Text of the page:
Regarding the substance of the Iranian issue, the US administration is blowing hot and cold. Secretary of State Blinken said: “The road will be a long one,” while national security adviser Jack Sullivan declared that no time must be lost and that avoiding a “nuclear crisisis" is an “urgent priority.” One of the issues in the run-up to the negotiation process is: who will make the first move? This may appear to be a futile matter, but it is not so benign as it seems. Futile perhaps because the Iranian Foreign Minister, Javad Zarif, has already provided Iran’s answer: it will suffice for both sides to agree conjointly to return to the original terms of the agreement and presto, the trick will be done! And, in the meantime, Iran maintains, as the US saying goes: “You broke it, you fix it”! Washington broke the deal, it’s up to the US to restore it. Actually, both sides feel that the first to give in will show their greater impatience to sign—and reveal the weakness of their position. Asked on February 7 on CBS whether he was prepared to make a gesture by lifting some of the sanctions against Iran, President Biden simply answered “No.”

Who needs an agreement more? On this question, the Biden administration seems to be divided. They are unanimous when it comes to the absolute necessity of extricating the country from the vicious deadlock where Trump has left it. But at what cost? On the one hand, there are those who consider that Iran is in a very difficult position, above all economically. These people believe that to lift the sanctions before negotiating anything else will deprive Washington of its only leverage. On the other hand, there are those who believe that the Iranians have already shown that in the nuclear affair, outside pressure doesn’t work and if we let this opportunity slip by, it may never come again. These last few weeks, the Iranians have sent out various signals demonstrating their determination, such as posting videos showing that they are in possession of very long range missiles and have revived the production of 20% enriched uranium. Or the distribution on 10 February of a report from the International Atomic Energy Commission (IAEC), stating that Iran had begun producing uranium metal, a material that can be used in manufacturing an A-bomb. Iran had already announced last December that it would do this. Each time, it was a way of making the message clearer: if Washington lets the train go by—in other words if the lifting of the sanctions remains conditional—Tehran will lose patience ad put its bomb into production. And on that day, there will be nothing left to negotiate…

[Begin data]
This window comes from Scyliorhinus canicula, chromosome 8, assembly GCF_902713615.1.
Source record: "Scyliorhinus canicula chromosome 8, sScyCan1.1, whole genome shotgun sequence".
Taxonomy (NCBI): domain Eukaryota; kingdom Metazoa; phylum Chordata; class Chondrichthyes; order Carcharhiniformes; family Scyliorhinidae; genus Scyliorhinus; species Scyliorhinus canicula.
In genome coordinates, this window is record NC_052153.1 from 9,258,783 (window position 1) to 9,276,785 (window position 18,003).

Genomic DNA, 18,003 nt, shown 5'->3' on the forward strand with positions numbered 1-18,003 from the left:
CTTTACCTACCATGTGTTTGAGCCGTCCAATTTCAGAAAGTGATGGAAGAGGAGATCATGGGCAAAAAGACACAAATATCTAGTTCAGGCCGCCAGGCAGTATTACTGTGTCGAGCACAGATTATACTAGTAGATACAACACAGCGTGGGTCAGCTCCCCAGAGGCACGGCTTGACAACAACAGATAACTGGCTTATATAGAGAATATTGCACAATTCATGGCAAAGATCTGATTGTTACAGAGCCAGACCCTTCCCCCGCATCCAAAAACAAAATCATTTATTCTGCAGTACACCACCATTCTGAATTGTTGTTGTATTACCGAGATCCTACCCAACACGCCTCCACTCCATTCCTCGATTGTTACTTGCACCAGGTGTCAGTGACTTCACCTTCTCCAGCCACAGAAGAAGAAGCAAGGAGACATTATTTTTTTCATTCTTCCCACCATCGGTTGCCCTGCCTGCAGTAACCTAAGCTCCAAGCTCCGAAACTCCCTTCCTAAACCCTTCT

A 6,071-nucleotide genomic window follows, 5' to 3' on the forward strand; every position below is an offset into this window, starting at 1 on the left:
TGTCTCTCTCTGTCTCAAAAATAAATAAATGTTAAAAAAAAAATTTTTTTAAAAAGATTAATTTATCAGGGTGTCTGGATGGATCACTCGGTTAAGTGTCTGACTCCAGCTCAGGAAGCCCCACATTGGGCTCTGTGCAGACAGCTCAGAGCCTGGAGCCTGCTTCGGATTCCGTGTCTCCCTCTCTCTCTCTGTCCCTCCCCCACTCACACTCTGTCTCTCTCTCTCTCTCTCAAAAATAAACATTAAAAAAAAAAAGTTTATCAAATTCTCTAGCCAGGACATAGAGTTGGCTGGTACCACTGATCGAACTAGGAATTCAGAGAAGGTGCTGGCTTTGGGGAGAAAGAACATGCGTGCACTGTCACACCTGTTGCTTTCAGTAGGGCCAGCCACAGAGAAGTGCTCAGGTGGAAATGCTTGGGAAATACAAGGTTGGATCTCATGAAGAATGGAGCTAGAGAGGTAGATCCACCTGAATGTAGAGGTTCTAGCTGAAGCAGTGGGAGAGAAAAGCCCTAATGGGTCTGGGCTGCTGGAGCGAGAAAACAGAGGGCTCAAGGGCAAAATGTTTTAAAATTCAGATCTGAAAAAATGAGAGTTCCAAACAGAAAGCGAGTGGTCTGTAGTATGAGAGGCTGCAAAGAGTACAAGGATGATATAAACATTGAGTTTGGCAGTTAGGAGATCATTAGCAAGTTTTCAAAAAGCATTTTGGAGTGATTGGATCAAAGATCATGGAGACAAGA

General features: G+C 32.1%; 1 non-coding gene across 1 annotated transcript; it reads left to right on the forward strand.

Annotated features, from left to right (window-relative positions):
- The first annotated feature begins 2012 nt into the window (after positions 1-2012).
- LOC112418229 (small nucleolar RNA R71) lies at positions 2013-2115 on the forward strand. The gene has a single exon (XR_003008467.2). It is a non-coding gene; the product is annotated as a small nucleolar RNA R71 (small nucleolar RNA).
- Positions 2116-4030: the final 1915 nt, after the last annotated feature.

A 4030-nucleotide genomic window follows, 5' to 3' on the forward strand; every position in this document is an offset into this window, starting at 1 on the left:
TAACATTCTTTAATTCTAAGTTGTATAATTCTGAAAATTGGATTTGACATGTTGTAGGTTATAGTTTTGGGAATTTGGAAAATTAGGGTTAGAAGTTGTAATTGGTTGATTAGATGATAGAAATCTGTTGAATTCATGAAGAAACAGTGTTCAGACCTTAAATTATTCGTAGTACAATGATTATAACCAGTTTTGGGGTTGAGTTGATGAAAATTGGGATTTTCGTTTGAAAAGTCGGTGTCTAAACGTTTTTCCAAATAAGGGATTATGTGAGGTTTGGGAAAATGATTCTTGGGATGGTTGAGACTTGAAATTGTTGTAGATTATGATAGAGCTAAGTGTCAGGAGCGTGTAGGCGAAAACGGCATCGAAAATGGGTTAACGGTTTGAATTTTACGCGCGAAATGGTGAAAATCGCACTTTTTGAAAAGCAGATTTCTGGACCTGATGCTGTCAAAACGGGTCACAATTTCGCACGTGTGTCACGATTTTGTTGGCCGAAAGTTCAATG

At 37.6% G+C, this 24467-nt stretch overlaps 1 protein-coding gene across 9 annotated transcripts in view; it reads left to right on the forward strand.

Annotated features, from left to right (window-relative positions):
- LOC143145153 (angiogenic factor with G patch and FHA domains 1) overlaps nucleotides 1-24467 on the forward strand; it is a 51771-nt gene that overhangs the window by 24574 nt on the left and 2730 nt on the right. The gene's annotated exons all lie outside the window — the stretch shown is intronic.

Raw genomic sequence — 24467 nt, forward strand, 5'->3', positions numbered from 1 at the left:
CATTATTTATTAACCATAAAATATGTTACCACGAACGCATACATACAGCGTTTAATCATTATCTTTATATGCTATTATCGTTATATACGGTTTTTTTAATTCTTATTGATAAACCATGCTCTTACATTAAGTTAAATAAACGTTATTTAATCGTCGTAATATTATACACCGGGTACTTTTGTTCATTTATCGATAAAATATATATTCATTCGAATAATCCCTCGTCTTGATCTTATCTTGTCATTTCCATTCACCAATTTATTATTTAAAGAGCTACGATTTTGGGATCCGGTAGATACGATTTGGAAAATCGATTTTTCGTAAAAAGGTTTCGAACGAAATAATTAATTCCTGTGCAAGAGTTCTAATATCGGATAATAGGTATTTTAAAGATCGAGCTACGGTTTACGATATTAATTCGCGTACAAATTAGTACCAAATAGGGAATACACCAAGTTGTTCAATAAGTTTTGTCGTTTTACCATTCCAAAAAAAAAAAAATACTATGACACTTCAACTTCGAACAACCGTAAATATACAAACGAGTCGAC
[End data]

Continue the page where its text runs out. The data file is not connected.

Which mediation for France?

While Joe Biden has made the return to the agreement with Tehran, the cornerstone of his policy in the Middle East, Emmanuel Macron has made public his availability to play the role of ‟honest and unbiased broker”.8 But his way of going about it is surprising, to say the least. For it constitutes a de facto return to the French attitude that prevailed under Sarkozy and then under Hollande in the years that preceded the signing of the JCPoA: i.e., an escalation in the demands made on Tehran which some saw as a French attempt to derail the negotiations.

But Macron has gone even farther than his predecessors. In a speech made on 5 February before the Atlantic Council, a US think tank, he argued that in his view Iran was ‘much closer to the nuclear bomb than before the agreement was signed,’ in 2015 and advocated, “a new series of negotiations with Tehran […] on the issues of ballistic missiles and regional stability”— all this without a word about the need for both sides to respect the signed agreement, as the Iranians have been demanding from the start. If we take Macron at his word, there can be no application of the accord signed in 2015 without Iran’s promise to broaden the scope of the future agreement. To make sure he is understood, Macron has added an additional demand: “Bring Saudi Arabia and Israel into these discussions. These two countries are among the regional partners of the original plan.” Hence, “it is impossible to settle the situation without being sure that these two countries are satisfied with the next program.” In less diplomatic terms, even before the negotiations have begun, Macron, the “honest broker”, by adopting the position of the fiercest US opponents of any agreement, slams the door on them.